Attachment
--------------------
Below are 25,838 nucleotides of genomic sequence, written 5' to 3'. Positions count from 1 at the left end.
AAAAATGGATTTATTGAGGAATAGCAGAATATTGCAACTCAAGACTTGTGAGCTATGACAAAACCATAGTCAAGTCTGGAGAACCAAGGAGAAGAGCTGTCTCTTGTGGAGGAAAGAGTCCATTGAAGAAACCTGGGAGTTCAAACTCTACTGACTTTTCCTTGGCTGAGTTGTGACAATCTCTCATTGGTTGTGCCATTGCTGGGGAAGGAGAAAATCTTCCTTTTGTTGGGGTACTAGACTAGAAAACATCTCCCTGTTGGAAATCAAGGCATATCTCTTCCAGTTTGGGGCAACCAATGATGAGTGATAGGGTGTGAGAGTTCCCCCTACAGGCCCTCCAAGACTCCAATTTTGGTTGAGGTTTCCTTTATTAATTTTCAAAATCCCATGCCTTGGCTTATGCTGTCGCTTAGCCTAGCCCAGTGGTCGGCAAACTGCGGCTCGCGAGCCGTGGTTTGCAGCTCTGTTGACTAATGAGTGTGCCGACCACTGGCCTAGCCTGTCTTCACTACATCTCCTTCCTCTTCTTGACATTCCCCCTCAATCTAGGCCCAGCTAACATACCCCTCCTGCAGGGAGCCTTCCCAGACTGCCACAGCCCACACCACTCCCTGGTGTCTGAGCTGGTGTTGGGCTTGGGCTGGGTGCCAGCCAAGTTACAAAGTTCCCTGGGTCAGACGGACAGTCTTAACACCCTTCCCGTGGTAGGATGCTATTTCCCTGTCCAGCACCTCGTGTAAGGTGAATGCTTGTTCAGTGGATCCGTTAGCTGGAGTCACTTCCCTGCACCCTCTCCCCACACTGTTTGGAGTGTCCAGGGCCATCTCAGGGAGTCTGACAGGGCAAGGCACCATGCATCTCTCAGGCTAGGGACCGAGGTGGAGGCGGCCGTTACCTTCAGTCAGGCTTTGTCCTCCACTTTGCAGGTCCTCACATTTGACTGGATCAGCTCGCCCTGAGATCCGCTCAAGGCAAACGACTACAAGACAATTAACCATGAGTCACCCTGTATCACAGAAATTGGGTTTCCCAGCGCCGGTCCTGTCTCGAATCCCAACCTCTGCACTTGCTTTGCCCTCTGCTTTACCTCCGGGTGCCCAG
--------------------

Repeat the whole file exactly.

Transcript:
Below are 25,838 nucleotides of genomic sequence, written 5' to 3'. Positions count from 1 at the left end.
AAAAATGGATTTATTGAGGAATAGCAGAATATTGCAACTCAAGACTTGTGAGCTATGACAAAACCATAGTCAAGTCTGGAGAACCAAGGAGAAGAGCTGTCTCTTGTGGAGGAAAGAGTCCATTGAAGAAACCTGGGAGTTCAAACTCTACTGACTTTTCCTTGGCTGAGTTGTGACAATCTCTCATTGGTTGTGCCATTGCTGGGGAAGGAGAAAATCTTCCTTTTGTTGGGGTACTAGACTAGAAAACATCTCCCTGTTGGAAATCAAGGCATATCTCTTCCAGTTTGGGGCAACCAATGATGAGTGATAGGGTGTGAGAGTTCCCCCTACAGGCCCTCCAAGACTCCAATTTTGGTTGAGGTTTCCTTTATTAATTTTCAAAATCCCATGCCTTGGCTTATGCTGTCGCTTAGCCTAGCCCAGTGGTCGGCAAACTGCGGCTCGCGAGCCGTGGTTTGCAGCTCTGTTGACTAATGAGTGTGCCGACCACTGGCCTAGCCTGTCTTCACTACATCTCCTTCCTCTTCTTGACATTCCCCCTCAATCTAGGCCCAGCTAACATACCCCTCCTGCAGGGAGCCTTCCCAGACTGCCACAGCCCACACCACTCCCTGGTGTCTGAGCTGGTGTTGGGCTTGGGCTGGGTGCCAGCCAAGTTACAAAGTTCCCTGGGTCAGACGGACAGTCTTAACACCCTTCCCGTGGTAGGATGCTATTTCCCTGTCCAGCACCTCGTGTAAGGTGAATGCTTGTTCAGTGGATCCGTTAGCTGGAGTCACTTCCCTGCACCCTCTCCCCACACTGTTTGGAGTGTCCAGGGCCATCTCAGGGAGTCTGACAGGGCAAGGCACCATGCATCTCTCAGGCTAGGGACCGAGGTGGAGGCGGCCGTTACCTTCAGTCAGGCTTTGTCCTCCACTTTGCAGGTCCTCACATTTGACTGGATCAGCTCGCCCTGAGATCCGCTCAAGGCAAACGACTACAAGACAATTAACCATGAGTCACCCTGTATCACAGAAATTGGGTTTCCCAGCGCCGGTCCTGTCTCGAATCCCAACCTCTGCACTTGCTTTGCCCTCTGCTTTACCTCCGGGTGCCCAG